German Lutheran Evangelical Church of St. Catherine located in Kiev in the Lypky district, was built in 1855-1857 under the project of the Lutheran architect Ivan Shtrom. Construction and interior decoration of the brick buildings were carried out by Pavel Shleifer. It was built on the initiative of German Lutheran settlers invited by Catherine II in 1720s. The founder of the Lutheran community in Kiev was Georg Bunge. First church services were conducted in his estate in 1767. The first church was made of wood and burnt down in a terrible fire that took place in Kiev in 1811. The second church was built during the war with Napoleon. To collect the money for the construction the church elders had to put up their own houses. The small light church was decorated with a portrait of Martin Luther and the icon of St. Paul.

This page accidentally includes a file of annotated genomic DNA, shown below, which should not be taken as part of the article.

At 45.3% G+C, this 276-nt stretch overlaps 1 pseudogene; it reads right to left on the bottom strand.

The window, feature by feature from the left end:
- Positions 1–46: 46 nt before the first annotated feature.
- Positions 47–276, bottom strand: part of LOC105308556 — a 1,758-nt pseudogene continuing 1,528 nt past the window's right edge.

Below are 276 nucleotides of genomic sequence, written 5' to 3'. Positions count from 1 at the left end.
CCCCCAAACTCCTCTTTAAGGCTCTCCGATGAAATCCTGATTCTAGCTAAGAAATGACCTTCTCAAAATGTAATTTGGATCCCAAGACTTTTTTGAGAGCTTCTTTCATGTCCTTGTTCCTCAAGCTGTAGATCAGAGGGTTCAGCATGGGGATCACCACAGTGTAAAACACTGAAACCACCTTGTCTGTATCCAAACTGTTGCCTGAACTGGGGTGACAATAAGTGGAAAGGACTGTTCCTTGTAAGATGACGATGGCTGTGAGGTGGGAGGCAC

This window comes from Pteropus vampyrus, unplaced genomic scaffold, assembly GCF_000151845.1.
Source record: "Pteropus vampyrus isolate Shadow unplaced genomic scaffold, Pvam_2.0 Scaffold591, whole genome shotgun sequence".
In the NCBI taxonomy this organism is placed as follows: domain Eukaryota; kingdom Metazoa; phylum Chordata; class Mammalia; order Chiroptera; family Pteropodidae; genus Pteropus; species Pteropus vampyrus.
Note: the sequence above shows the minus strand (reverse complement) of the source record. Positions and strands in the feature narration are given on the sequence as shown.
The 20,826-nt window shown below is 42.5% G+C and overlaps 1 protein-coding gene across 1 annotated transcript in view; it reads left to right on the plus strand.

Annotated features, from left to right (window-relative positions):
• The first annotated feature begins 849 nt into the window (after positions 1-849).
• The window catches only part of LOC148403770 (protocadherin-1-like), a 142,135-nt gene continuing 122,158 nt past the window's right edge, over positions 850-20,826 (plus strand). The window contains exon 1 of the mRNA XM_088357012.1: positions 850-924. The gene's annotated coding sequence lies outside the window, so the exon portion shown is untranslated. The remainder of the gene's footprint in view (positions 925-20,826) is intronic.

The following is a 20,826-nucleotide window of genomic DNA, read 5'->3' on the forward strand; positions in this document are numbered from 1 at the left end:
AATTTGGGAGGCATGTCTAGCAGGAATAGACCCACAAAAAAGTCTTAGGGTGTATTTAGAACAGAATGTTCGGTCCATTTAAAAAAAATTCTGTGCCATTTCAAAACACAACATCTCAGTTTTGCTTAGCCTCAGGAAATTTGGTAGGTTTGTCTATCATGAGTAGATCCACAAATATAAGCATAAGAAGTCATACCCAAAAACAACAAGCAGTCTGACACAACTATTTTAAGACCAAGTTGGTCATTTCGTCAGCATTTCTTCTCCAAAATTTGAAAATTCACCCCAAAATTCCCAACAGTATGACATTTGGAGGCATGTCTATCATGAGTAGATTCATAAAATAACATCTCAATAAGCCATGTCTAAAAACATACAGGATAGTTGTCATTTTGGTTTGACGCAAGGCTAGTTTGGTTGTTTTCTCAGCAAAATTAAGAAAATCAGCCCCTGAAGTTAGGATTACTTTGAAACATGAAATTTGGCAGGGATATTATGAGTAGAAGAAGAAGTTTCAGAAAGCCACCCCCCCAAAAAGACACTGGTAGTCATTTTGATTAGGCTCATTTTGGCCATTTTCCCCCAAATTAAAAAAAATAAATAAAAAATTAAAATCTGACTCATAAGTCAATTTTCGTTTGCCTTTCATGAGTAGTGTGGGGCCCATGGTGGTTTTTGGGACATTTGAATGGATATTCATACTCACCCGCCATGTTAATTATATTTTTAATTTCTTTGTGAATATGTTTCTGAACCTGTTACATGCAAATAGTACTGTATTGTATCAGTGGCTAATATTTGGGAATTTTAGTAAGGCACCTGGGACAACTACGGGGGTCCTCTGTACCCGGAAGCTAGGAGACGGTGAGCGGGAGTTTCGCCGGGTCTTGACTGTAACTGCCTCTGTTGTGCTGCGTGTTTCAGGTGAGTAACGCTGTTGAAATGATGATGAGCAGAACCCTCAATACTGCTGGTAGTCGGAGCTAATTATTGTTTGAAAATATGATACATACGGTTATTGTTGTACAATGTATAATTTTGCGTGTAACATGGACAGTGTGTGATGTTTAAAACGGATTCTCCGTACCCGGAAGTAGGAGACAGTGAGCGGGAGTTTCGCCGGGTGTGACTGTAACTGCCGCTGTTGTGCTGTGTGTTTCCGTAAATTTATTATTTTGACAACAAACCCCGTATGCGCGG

The modern church, built in a simplified Gothic style on 22, Luteranska Street, was consecrated in 1857. The historian Zakrevsky in the "Description of Kiev" wrote that the church has a unique lightness and perfect acoustics, allowing the preacher’s voice to be heard clearly in every corner of the church. Nearby there was the Lutheran School where the pupils were taught the German language.
After 1917, a large and spacious building of the church was divided into several tiny rooms that were used as an atheist club, and then as the warehouses and the premises for the management of the Museum of Folk Architecture.
In 1998, the Church of St. Catherine was returned to Kiev Lutherans and reconstructed. Nowadays, there is an operating temple with a pipe organ and bells. Prominent relic of the temple is the painting "Representations of Christ to Thomas the Apostle" by outstanding artist Baer.